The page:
Glycerin

Glycerin is present in all natural lipids (fats), whether animal or vegetable. It can be manufactured by the hydrolysis of fats and by the fermentation of sugars. Glycerin is a humectant that aids the skins natural protection by filling in the area known as the intercellular matrix and by attracting just the right amount of water to maintain the skins homeostasis. In other words, it draws moisture to the skin. There is also research indicating that the presence of glycerin in the intercellular layer helps other skin lipids do their jobs better (Sources: American Journal of Contact Dermatitis, September 2000, pages 165–169; and Acta Dermato-Venereologica, November 1999, pages 418–421). It is supplied as a clear, viscous liquid that is water-soluble.Geraniol is a monoterpenoid and an alcohol. It is the primary part of rose oil, palmarosa oil, and citronella oil. It also occurs in small quantities in geranium, lemon, and many other essential oils.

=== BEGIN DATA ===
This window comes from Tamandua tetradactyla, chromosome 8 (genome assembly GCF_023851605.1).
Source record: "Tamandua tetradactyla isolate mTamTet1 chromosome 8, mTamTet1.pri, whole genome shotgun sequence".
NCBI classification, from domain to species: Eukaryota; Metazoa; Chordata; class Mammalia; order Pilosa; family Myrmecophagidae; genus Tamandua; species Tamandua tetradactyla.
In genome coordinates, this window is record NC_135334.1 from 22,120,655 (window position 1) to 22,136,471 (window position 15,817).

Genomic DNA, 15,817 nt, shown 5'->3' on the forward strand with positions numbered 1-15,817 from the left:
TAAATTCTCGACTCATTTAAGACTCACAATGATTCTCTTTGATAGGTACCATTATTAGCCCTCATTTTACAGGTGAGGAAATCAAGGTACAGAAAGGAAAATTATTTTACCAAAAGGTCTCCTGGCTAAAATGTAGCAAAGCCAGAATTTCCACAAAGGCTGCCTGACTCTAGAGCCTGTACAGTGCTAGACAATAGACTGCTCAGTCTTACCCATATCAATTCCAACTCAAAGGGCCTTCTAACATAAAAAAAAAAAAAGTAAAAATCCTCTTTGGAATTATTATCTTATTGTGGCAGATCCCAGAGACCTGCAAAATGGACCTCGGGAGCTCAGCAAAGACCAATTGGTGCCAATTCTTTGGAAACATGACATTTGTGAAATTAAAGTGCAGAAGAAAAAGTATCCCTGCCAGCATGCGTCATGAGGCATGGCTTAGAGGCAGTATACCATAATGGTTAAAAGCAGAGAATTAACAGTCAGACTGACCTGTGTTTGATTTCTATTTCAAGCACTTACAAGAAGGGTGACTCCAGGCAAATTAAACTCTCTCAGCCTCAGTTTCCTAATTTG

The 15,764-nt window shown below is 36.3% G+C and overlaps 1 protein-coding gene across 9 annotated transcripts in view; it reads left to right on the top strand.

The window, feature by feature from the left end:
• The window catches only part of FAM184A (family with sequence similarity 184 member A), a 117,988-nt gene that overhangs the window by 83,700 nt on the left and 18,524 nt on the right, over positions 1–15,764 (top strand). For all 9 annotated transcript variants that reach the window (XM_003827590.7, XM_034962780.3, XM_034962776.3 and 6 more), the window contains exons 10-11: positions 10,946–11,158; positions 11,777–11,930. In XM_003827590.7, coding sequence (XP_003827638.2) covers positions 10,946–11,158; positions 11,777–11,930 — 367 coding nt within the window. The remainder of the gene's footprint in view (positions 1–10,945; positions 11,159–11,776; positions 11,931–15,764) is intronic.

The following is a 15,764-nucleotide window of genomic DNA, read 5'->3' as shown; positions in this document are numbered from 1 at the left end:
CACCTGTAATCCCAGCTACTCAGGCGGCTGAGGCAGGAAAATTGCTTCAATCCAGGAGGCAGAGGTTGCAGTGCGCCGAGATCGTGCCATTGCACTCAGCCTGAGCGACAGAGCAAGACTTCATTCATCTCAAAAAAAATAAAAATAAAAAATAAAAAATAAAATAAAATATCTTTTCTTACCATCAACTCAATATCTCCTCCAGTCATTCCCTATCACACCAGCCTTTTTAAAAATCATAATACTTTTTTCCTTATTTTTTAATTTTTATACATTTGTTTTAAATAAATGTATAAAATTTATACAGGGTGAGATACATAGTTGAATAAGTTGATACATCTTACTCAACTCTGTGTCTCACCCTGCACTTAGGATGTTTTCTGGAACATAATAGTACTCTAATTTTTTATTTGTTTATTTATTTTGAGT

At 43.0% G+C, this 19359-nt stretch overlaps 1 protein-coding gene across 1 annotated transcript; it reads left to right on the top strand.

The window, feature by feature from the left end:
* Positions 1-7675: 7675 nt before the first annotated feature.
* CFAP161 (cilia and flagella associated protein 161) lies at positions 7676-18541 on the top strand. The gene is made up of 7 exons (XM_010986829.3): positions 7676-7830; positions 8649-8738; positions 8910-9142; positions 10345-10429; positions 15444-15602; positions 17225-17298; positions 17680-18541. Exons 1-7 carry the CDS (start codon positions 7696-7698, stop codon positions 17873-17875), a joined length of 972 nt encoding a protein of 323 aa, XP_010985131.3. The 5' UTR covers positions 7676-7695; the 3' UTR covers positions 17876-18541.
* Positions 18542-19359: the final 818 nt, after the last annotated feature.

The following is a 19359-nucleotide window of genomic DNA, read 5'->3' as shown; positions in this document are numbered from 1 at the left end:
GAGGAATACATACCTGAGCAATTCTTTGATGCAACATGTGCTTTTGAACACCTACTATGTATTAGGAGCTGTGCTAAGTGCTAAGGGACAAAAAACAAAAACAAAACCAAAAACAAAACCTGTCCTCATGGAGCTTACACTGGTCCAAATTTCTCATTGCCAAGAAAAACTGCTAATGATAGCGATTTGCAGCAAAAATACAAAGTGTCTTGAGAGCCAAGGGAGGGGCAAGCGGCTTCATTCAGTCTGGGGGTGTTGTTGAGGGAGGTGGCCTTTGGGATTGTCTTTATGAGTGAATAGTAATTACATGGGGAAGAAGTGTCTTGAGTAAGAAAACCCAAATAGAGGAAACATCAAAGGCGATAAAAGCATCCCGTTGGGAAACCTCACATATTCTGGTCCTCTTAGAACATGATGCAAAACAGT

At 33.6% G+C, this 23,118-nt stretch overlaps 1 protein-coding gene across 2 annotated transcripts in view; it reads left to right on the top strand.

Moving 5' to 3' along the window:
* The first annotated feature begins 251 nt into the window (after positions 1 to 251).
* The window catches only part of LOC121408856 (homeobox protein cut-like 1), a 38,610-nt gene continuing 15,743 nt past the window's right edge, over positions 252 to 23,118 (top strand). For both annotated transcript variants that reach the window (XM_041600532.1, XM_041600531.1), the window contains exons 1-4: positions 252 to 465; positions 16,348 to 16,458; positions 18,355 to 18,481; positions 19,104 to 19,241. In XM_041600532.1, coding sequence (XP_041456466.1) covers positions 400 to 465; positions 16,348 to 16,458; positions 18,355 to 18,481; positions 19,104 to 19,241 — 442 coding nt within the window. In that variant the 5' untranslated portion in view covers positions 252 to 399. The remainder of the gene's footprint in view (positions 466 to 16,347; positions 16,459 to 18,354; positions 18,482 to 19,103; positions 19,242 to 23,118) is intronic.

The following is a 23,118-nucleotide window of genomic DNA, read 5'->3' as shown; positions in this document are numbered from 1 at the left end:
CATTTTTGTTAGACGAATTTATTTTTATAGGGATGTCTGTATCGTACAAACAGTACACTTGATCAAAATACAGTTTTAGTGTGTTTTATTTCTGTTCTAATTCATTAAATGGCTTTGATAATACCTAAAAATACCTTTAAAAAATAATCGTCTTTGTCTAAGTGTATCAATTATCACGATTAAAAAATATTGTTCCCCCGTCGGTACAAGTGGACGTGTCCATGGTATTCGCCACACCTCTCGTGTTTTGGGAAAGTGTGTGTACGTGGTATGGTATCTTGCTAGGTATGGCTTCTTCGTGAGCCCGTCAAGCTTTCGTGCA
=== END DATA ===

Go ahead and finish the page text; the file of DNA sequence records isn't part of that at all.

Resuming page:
It appears as a clear to pale-yellow oil that is insoluble in water, but soluble in most common organic solvents. It has a rose-like scent and is commonly used in perfumes. It is used in flavors such as peach, raspberry, grapefruit, red apple,
plum, lime, orange, lemon, watermelon, pineapple, and blueberry.